Please use this identifier to cite or link to this item: http://hdl.handle.net/10625/22502
Title: Teachers' beliefs about teaching English as a second language (ESL) : two case studies of ESL instruction in Zimbabwe
Authors: Nyawaranda, V.
Keywords: ENGLISH LANGUAGE
LANGUAGE TEACHING
ZIMBABWE
TEACHERS
ATTITUDES
TEACHING METHODS
CULTURAL FACTORS
Date: 1998
Publisher: McGill University, Dept. of Second Language Education, Montréal, QC, CA
Abstract: This inquiry involves two case studies that examine the beliefs of two selected ESL teachers in Zimbabwe teaching at the secondary school level. The study looks at the various nested contexts of the two case studies at the international, national, provincial, school and classroom levels with respect to Zimbabwe before and after independence in 1980. The analysis of the nested contexts aims to show how the various factors at the different levels impinge on the ESL instruction of the two teachers. The study adopts a naturalistic, classroom-based approach that allows for the holistic investigation of teacher-learner interactions in socially-situated cognitive instruction. Specific research questions addressed are: (a) What are the classroom interaction patterns of each of the two teachers selected for the study? What do these patterns and the teachers! classroom artifacts reveal about their beliefs about the construction of social knowledge at secondary school level? (b) How does each teacher in the study construct academic knowledge in his/her ESL instruction? What do the patterns of construction and the teachers' classroom artifacts reveal about their beliefs about the instruction of ESL academic knowledge at the secondary school level? The study uses tools of data collection and analysis from constitutive ethnography and ethnomethodology. Data from interviews, classroom observations, field notes, artifacts and documents are analyzed to see what they reveal about each teacher's beliefs about ESL instruction. Four major themes emerge from the analysis of these data: (a) teachers' beliefs about curriculum documents; (b) teachers; beliefs about ESL models for instruction; (c) teachers' beliefs about interactional rights and obligations in the classroom and (d) teachers' beliefs about teaching linguistic and communicative competence. A major finding of this inquiry is that the two selected teachers, guided by their personal beliefs, respond in different ways to the many contextual factors that impinge on their teaching, giving rise to each teacher's unique teaching repertoires. In the fight of this major finding, it is recommended that ESL teacher education programmes in Zimbabwe begin with the student teachers' beliefs rather than the traditional "method" paradigm.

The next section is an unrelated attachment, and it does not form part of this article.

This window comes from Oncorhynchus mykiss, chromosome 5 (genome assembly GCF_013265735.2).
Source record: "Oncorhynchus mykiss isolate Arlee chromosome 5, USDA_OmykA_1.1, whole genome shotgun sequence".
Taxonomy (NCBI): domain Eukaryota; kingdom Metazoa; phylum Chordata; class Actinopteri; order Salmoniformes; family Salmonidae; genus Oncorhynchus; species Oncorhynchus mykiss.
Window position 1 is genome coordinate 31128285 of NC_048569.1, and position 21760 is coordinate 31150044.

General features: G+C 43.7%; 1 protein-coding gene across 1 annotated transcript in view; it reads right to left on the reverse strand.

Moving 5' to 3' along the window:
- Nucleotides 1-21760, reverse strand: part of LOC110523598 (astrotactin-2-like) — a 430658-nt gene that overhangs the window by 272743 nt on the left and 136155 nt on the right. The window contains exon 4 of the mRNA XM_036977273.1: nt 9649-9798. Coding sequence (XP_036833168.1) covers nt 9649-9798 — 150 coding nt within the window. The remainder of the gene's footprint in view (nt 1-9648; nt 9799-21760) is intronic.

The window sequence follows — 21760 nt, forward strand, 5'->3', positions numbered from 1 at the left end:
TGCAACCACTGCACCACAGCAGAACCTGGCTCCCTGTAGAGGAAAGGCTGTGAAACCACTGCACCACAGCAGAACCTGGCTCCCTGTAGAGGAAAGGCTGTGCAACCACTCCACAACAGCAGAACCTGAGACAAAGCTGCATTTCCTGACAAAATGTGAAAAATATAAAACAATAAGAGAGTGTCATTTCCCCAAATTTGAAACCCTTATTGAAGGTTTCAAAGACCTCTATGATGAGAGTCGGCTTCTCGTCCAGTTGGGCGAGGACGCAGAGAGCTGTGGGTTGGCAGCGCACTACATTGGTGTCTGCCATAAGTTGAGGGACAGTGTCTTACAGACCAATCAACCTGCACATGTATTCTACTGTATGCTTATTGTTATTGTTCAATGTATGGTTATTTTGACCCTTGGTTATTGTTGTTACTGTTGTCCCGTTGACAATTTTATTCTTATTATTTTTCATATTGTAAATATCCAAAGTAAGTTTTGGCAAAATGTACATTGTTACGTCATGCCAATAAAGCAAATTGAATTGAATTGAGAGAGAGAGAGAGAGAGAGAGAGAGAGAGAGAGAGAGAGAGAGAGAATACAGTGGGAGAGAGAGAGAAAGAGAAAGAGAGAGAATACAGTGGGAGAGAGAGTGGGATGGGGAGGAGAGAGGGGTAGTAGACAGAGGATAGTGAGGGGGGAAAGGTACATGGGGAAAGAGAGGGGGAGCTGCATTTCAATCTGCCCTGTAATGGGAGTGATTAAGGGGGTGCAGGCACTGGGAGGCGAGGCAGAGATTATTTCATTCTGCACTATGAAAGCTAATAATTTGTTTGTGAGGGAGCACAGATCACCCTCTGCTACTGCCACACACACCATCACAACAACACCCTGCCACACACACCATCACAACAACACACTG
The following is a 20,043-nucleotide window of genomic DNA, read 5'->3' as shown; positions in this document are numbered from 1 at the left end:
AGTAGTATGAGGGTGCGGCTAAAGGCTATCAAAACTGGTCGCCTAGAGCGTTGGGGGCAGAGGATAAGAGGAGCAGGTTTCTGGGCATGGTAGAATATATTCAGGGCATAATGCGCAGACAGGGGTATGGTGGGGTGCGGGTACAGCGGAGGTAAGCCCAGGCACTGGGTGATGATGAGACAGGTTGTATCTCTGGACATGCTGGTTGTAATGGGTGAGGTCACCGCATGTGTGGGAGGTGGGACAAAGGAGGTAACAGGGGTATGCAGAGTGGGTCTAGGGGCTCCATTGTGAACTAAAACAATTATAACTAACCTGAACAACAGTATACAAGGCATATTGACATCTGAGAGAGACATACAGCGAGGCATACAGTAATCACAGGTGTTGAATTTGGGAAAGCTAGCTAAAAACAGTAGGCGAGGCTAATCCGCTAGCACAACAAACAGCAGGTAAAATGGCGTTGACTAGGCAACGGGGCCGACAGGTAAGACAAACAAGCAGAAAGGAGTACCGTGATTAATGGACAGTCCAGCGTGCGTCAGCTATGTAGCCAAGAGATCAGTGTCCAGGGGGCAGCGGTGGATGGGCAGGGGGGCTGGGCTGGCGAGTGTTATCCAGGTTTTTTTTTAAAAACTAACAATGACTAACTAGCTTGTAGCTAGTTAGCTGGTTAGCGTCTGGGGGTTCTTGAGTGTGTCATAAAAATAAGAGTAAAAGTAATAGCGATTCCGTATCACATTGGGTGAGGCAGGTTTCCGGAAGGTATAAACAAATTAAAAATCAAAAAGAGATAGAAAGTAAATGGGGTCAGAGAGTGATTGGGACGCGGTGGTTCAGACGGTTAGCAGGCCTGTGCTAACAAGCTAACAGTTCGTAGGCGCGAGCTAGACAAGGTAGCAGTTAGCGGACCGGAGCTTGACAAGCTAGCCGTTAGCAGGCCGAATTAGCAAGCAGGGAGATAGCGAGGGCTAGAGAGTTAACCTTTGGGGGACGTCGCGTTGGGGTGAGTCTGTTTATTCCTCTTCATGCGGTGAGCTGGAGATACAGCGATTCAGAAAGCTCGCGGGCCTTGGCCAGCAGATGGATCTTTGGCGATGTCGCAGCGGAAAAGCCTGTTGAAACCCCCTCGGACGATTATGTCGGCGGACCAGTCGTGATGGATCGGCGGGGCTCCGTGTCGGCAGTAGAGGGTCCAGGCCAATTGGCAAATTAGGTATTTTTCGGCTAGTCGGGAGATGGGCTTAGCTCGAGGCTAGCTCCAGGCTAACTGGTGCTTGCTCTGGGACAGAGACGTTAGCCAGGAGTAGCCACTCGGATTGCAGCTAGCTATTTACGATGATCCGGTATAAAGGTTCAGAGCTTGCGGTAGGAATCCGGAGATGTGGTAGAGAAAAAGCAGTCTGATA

URI: http://hdl.handle.net/10625/22502
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